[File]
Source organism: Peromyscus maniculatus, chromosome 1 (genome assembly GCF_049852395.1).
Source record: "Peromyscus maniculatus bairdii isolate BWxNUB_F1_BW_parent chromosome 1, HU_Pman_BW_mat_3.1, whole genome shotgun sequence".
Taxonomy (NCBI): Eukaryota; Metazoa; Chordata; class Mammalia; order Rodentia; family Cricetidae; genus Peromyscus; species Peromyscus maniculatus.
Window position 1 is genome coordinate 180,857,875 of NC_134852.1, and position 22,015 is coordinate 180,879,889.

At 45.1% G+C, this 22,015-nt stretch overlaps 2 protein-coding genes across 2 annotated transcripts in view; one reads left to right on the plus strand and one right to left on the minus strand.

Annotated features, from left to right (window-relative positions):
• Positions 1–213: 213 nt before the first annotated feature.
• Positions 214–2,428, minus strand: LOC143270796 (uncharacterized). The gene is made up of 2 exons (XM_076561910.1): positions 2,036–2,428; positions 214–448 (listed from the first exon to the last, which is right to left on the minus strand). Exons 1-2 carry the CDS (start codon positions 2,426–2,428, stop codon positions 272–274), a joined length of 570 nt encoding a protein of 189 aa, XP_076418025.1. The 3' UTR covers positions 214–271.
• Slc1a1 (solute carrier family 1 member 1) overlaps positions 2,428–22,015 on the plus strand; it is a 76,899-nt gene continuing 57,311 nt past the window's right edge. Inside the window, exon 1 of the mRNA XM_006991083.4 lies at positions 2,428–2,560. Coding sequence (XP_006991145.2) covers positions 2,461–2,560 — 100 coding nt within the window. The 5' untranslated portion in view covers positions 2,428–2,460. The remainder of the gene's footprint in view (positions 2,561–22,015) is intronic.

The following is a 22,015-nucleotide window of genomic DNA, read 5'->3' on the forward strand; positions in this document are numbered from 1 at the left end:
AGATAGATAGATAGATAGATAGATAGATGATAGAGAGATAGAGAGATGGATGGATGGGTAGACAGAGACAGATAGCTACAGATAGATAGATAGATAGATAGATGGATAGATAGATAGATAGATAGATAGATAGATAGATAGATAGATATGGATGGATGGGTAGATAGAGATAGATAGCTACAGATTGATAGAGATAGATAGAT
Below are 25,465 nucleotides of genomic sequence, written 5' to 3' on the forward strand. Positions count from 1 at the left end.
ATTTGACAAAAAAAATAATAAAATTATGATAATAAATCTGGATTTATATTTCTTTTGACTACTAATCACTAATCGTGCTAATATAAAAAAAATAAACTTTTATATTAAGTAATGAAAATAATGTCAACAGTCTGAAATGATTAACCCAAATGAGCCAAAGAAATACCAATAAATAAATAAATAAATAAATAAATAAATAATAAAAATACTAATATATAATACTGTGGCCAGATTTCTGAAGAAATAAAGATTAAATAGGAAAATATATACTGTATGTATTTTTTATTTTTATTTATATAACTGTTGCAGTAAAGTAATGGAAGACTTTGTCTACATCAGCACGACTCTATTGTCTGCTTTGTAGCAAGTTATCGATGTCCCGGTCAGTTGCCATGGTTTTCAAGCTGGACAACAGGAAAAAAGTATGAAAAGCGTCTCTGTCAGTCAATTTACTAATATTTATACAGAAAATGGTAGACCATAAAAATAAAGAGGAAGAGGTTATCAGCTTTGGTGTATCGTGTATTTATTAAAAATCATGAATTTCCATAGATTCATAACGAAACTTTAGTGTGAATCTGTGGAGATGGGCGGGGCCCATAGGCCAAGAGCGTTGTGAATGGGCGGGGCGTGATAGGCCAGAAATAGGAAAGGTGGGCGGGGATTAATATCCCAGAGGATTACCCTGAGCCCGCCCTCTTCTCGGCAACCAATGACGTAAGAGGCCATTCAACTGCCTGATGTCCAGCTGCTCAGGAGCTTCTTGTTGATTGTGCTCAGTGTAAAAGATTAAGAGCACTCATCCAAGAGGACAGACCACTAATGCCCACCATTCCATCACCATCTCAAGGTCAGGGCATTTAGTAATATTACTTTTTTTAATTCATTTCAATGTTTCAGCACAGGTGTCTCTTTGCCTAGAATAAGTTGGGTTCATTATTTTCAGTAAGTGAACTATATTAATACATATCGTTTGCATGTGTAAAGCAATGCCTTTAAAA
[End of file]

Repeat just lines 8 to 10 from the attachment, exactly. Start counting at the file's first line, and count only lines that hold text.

• Positions 214–2,428, minus strand: LOC143270796 (uncharacterized). The gene is made up of 2 exons (XM_076561910.1): positions 2,036–2,428; positions 214–448 (listed from the first exon to the last, which is right to left on the minus strand). Exons 1-2 carry the CDS (start codon positions 2,426–2,428, stop codon positions 272–274), a joined length of 570 nt encoding a protein of 189 aa, XP_076418025.1. The 3' UTR covers positions 214–271.
• Slc1a1 (solute carrier family 1 member 1) overlaps positions 2,428–22,015 on the plus strand; it is a 76,899-nt gene continuing 57,311 nt past the window's right edge. Inside the window, exon 1 of the mRNA XM_006991083.4 lies at positions 2,428–2,560. Coding sequence (XP_006991145.2) covers positions 2,461–2,560 — 100 coding nt within the window. The 5' untranslated portion in view covers positions 2,428–2,460. The remainder of the gene's footprint in view (positions 2,561–22,015) is intronic.

The following is a 22,015-nucleotide window of genomic DNA, read 5'->3' on the forward strand; positions in this document are numbered from 1 at the left end: